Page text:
Chapter 4

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# Chapter 4 - PowerPoint PPT Presentation

Chapter 4. Choosing a Research Design. Functions of Research Design. Two Major Activities Exploratory Classifying Behavior Identifying Important Variables Identifying Relation Between Variables and the Behavior. Hypothesis Testing

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### Chapter 4

Choosing a Research Design

Functions of Research Design
• Two Major Activities
• Exploratory
• Classifying Behavior
• Identifying Important Variables
• Identifying Relation Between Variables and the Behavior.
• Hypothesis Testing
• Consists of Evaluating potential explanations for the observed relationships.
• Exploratory provides the data to develop explanations
Relationship Catagories
• Two broad catagories of relationships between variables and behavior are:
• Causal
• One variable directly or indirectly influences another.
• May be unidirectional or bidirectional.
• Correlational
• Changes in one variable accompany changes in another (a relationship exists).
• Covary- When one variable is associated with specific changes in another.
Correlational Research: Major Features
• No independent variables are manipulated
• Two or more dependent variables are measured, and a relationship is established
• Correlational relationships can be used for predictive purposes
• A PREDICTOR VARIABLE (indep) can be used to predict the value of a CRITERION VARIABLE (depend)
Correlational Research: Major Features
• Correlational research cannot be used to establish causal relationships among variables
• THIRD VARIABLE PROBLEM
• The possibility that correlational relationships may result from the action of an unobserved variable.
• DIRECTIONALITY PROBLEM
• The difficulty of knowing the direction of causality between two variables.
Correlational Research: When Is It Used?
• When gathering data in the early stages of research
• When manipulating an independent variable is impossible or unethical
• e.g. abuse
• When you are relating two or more naturally occurring variables
• e.g. college success
Experimental Research: Major Features
• An independent variable is manipulated (with at least two levels)
• Treatment (conditions associated with each level of the variable)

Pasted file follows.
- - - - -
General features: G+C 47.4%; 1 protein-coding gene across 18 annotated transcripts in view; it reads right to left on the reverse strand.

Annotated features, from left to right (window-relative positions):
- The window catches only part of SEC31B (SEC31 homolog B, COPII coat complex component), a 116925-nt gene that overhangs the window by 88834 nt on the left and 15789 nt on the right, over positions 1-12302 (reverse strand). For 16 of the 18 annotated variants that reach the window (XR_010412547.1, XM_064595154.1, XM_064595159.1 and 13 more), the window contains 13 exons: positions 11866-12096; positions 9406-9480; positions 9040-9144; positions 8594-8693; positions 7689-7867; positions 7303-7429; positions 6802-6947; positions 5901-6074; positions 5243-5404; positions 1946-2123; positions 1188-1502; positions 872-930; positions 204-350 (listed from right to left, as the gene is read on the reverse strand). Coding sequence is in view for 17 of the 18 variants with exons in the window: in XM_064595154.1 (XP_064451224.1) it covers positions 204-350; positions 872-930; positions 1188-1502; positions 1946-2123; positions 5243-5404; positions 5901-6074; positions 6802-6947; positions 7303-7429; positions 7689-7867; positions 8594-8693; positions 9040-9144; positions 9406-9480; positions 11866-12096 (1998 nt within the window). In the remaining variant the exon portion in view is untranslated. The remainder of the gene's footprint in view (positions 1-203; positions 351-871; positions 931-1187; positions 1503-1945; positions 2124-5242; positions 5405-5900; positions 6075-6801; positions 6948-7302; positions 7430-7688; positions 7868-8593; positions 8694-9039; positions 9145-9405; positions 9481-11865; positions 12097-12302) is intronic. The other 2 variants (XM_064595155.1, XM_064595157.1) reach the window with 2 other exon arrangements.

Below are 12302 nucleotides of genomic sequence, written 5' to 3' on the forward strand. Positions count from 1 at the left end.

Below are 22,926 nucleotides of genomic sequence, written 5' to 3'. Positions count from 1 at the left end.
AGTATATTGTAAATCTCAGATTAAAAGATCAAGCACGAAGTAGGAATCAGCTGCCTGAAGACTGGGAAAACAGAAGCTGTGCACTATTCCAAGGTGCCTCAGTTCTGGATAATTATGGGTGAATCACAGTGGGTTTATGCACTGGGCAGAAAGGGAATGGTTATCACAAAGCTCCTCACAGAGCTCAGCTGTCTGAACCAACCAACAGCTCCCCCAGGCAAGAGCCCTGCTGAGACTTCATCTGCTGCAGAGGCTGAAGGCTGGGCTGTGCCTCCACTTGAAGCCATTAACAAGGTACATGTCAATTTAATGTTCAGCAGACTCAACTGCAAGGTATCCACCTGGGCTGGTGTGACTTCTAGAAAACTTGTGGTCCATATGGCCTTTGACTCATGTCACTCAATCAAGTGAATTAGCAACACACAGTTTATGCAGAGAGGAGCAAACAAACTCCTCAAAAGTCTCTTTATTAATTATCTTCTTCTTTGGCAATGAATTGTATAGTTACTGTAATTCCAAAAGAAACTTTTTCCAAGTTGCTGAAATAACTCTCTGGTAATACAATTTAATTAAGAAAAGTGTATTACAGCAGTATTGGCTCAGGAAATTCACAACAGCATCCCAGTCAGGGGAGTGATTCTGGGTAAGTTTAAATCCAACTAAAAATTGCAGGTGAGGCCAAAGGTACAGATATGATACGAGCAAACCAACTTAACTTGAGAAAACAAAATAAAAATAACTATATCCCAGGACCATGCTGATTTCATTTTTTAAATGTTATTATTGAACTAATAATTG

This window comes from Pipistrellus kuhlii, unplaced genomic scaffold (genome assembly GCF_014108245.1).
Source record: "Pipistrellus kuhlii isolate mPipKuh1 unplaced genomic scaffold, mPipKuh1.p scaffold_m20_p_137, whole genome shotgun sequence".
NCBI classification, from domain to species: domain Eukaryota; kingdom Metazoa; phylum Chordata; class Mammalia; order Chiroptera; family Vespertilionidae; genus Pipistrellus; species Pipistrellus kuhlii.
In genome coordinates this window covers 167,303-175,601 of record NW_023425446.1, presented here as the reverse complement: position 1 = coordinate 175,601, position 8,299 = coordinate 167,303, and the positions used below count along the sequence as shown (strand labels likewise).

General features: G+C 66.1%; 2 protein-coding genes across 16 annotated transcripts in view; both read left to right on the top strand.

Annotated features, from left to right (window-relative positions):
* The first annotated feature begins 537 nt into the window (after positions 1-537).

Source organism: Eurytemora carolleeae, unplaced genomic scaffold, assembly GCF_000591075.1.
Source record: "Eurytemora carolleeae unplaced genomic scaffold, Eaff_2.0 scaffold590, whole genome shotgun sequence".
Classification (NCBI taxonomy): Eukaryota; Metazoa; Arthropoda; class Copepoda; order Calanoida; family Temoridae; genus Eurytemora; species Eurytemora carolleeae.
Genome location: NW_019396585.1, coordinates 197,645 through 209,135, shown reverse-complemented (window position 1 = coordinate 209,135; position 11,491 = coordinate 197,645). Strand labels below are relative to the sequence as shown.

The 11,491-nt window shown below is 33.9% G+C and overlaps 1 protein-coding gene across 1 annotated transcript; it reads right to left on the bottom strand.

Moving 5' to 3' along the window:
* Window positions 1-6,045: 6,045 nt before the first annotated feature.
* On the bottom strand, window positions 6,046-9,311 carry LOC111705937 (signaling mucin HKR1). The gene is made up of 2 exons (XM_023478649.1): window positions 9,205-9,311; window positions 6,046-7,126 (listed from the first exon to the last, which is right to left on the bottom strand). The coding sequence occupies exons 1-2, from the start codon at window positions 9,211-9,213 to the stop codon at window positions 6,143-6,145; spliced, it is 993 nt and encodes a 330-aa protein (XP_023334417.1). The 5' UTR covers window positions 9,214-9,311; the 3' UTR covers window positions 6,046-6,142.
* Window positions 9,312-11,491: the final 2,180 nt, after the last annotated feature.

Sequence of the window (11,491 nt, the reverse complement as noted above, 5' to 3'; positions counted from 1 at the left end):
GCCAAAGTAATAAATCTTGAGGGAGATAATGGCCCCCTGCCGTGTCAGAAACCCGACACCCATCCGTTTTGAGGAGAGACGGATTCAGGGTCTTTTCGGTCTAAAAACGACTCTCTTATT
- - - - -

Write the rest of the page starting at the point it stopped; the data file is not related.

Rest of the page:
• A dependent variable is measured
• The most basic experiment consists of an experimental and a control group
• Control is exercised over extraneous variables either by holding them constant or by randomizing their effects across treatments
• A causal relationship between the independent and dependent variables can be established
Extraneous variables
• Variables that may affect the behavior being investigated but are not of interest in the study.
• If not controlled 1) difficult to detect effects of independent variable & 2) chance differences may be produced.
• Two Controls
• Hold them constant (assure all variables are kept at same level besides independent)
• Randomize their effects across treatments (random assignment helps)
Strength and Limitations of Experimental Research
• Strength
• Identification of causal relationships among variables
• Not possible with correlational research
• Limitations
• Can’t use experimental method if you cannot manipulate variables
• Tight control over extraneous variables limits generality of results
• Tradeoff exists between tight control and generality
Internal Validity
• INTERNAL VALIDITY is the degree to which your design tests what it was intended to test
• In an experiment, internal validity means showing that variation in the dependent variable is caused only by variation in the independent variable
• In correlational research, internal validity means that changes in the value of the criterion variable are solely related to changes in the value of the predictor variable
• Internal validity is threatened by CONFOUNDING and EXTRANEOUS VARIABLES
• Internal validity must be considered during the design phase of research
External Validity
• EXTERNAL VALIDITY is the degree to which results generalize beyond your sample and research setting
• External validity is threatened by the use of a highly controlled laboratory setting, restricted populations, pretests, demand characteristics, experimenter bias, and subject selection bias
• Steps taken to increase internal validity may decrease external validity and vice versa
• Internal validity may be more important in basic research; external validity, in applied research
Research Settings
• The laboratory setting
• Affords greatest control over extraneous variables
• Simulations
• Attempt to recreate the real world in the laboratory
• Realism is an issue
• Mundane realism: How well does a simulation mimic the real world event being simulated
• Experimental realism: How engaging is the simulation for participants
• The field setting
• Study conducted in a real world environment
• Field experiment: Manipulate variables in the field
• High degree of external validity, but internal validity may be low